And like a treadmill, it takes a lot of effort, dexterity even, to stay in one place. No wonder this new class is so anxious. “The son of the chairman of the board may expect to become a successful businessman (or at least a wealthy one) more or less by growing up,” the Ehrenreichs noted. “The son of a research scientist knows he can only hope to achieve a similar position through continuous effort.” Most of these efforts are directed toward acquiring the kind of fluency with words and numbers that allow them to become good paperworkers. Dental hygiene and computer skills also count for a lot. But the most important thing of all is psychological well-being, whether that means “healthy self-esteem” or “playing well with others” or “good at sharing” (not to be confused with “indiscreet”). You don’t want your son or daughter to become that guy, the one played by Steve Carell in The Office or Carol Kane in Office Killer.
Two of the smartest inquiries into the psychopathology of paperwork were published in the nineteenth century: Herman Melville’s Bartleby, the Scrivener: A Story of Wall Street (1853) and Gustave Flaubert’s Bouvard and Pécuchet (1881). Critics have tended to interpret these texts as allegories of the creative process or capitalism or some other, loftier problem. This may well be the case. But if they were allegorical, they were also topical. Melville and Flaubert were both interested in the physical and psychical consequences of office work.
The critic and biographer Andrew Delbanco has suggested several possible sources of inspiration for Melville’s story: the character of Nemo in Charles Dickens’ Bleak House, serialized in Harper’s shortly before Melville started work on Bartleby; an article in the Albany Register from 1852 about the Dead Letter Office where letters accumulate “containing undelivered love notes, locks of hair”; the first chapter of a novel printed as an advertisement in the New York Times from 1853 about a legal clerk named Adolphus Fitzherbert whose “countenance was shaded with constitutional or habitual melancholy”; or Melville’s visits to the law office of his uncle, Peter Gansevoort.
Bartleby is narrated by a lawyer whose thirty years of practice have “brought me into more than ordinary contact with what would seem an interesting and somewhat singular set of men, of whom, as yet, nothing that I know of has ever been written—I mean the law copyists, or scriveners.” Four centuries of print technology had done little to ease their burden; even in this era of mechanical reproduction there was as yet no cheap and fast way of making an exact copy of a document, let alone a fair copy. Indeed, in the 1850s, a copyist’s tools still resembled those of a medieval monk in many ways, not least in the reliance on a quill pen, the steel nib still being relatively novel. Like their medieval predecessors, they sat at angled desks; like their predecessors, too, they worked either by natural light or candelight. Industrially produced wood-pulp paper was cheaper and more plentiful than parchment, which meant that it cost less to start all over again, but the laboriousness of copying meant that mistakes remained inevitable, costly or otherwise.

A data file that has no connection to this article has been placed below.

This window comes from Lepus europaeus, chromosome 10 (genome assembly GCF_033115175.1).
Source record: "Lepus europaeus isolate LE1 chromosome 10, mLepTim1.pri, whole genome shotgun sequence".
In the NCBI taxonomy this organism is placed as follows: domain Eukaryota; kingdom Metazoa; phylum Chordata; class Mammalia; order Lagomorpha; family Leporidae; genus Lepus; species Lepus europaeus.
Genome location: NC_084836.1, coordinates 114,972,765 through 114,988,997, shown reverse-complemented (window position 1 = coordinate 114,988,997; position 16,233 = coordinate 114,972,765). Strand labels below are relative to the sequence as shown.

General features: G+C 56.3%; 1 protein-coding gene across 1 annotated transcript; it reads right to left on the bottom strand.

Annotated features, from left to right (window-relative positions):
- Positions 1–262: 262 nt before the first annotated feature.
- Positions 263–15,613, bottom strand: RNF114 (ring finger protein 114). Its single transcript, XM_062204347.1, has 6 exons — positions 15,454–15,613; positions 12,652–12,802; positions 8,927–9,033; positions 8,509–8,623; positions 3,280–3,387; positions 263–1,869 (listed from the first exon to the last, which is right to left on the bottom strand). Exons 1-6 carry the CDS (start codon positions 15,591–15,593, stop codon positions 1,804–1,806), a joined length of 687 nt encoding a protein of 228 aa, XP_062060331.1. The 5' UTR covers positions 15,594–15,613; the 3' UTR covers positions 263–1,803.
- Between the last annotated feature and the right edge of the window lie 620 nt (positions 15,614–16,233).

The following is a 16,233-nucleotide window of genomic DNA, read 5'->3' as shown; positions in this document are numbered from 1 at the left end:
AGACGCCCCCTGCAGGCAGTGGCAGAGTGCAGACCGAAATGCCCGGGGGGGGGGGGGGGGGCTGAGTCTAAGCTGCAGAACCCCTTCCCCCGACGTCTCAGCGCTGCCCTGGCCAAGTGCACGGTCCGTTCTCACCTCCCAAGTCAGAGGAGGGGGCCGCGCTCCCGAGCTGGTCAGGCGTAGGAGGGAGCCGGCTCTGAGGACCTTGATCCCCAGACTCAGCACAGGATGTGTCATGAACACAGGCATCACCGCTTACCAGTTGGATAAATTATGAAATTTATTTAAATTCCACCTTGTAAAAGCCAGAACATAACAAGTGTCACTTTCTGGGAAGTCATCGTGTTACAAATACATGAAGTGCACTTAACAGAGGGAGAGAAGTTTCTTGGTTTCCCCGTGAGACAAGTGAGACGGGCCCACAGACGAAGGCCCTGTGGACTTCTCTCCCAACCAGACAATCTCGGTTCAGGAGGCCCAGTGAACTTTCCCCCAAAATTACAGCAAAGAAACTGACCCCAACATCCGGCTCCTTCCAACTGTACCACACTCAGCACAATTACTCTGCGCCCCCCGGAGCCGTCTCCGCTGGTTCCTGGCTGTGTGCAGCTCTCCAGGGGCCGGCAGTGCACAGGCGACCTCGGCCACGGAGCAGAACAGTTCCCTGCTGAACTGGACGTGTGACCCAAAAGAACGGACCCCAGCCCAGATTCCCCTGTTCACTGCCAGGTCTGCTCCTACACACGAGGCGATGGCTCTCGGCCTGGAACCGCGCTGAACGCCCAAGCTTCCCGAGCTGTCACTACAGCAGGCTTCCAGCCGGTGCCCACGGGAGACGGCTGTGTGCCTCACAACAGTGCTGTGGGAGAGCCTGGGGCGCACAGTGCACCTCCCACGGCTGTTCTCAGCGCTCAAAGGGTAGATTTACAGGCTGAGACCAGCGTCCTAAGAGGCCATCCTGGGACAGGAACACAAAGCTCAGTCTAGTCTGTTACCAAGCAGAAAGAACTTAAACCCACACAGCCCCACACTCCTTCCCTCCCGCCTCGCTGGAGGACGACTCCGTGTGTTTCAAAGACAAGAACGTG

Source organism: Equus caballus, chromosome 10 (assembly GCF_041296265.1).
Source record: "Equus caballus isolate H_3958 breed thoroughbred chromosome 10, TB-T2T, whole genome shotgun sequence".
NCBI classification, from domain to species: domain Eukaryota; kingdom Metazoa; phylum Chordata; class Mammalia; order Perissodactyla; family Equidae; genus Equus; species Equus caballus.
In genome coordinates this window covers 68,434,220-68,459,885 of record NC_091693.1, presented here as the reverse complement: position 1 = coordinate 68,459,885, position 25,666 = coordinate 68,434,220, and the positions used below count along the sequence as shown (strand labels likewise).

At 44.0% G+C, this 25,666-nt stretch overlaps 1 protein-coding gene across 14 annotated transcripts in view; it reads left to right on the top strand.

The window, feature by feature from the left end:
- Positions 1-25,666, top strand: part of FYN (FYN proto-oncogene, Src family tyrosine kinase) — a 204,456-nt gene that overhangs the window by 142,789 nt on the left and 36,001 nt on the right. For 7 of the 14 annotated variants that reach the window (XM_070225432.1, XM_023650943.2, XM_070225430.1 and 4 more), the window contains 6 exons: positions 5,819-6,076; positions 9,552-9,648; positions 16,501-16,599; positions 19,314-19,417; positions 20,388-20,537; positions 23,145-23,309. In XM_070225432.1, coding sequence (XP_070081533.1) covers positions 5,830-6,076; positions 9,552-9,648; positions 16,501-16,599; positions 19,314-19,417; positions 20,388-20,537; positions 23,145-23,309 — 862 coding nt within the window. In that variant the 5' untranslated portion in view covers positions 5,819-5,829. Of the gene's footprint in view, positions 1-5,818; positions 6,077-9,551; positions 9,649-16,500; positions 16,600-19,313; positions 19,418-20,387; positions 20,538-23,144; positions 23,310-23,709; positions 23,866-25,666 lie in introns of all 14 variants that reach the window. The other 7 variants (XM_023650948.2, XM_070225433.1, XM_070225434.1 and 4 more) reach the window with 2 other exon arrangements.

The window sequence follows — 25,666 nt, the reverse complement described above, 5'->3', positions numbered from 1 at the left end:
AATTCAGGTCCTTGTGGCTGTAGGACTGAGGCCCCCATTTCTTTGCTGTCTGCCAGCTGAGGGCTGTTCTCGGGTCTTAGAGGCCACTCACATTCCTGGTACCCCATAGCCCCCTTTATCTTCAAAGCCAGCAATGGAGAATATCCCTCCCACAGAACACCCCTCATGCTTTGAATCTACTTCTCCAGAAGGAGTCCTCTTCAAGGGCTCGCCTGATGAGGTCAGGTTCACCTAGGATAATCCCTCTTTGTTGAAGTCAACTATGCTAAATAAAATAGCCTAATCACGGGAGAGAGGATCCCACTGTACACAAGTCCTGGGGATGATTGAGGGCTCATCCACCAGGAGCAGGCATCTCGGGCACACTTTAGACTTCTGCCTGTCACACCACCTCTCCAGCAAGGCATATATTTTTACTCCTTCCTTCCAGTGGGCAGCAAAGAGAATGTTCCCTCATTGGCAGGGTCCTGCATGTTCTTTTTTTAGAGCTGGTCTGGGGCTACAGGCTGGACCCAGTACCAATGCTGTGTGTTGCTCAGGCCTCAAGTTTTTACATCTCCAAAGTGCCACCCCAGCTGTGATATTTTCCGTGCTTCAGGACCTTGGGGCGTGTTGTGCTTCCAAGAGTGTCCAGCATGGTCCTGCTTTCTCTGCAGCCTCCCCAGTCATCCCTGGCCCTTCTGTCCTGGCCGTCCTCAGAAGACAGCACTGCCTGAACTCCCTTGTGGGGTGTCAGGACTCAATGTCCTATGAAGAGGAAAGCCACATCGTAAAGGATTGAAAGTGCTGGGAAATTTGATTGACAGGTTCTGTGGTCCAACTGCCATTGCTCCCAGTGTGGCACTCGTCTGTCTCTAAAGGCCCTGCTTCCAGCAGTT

Melville carefully attended to these details. One of the copyists struggles with his writing implements, constantly splitting then mending his nibs, splattering blots of ink on the documents. Meanwhile another fiddles constantly with the height of his desk: “He put chips under it, blocks of various sorts, bits of pasteboard, and at least went so far as to attempt an exquisite adjustment, by final pieces of folded blotting paper.” The light in the law offices at No.— Wall Street is perpetually dim, with windows looking out onto a brick wall, at one side, and a shaft, on the other. As the lawyer remarks, “This view might have been considered rather tame than otherwise, deficient in what landscape painters call ‘life.’”
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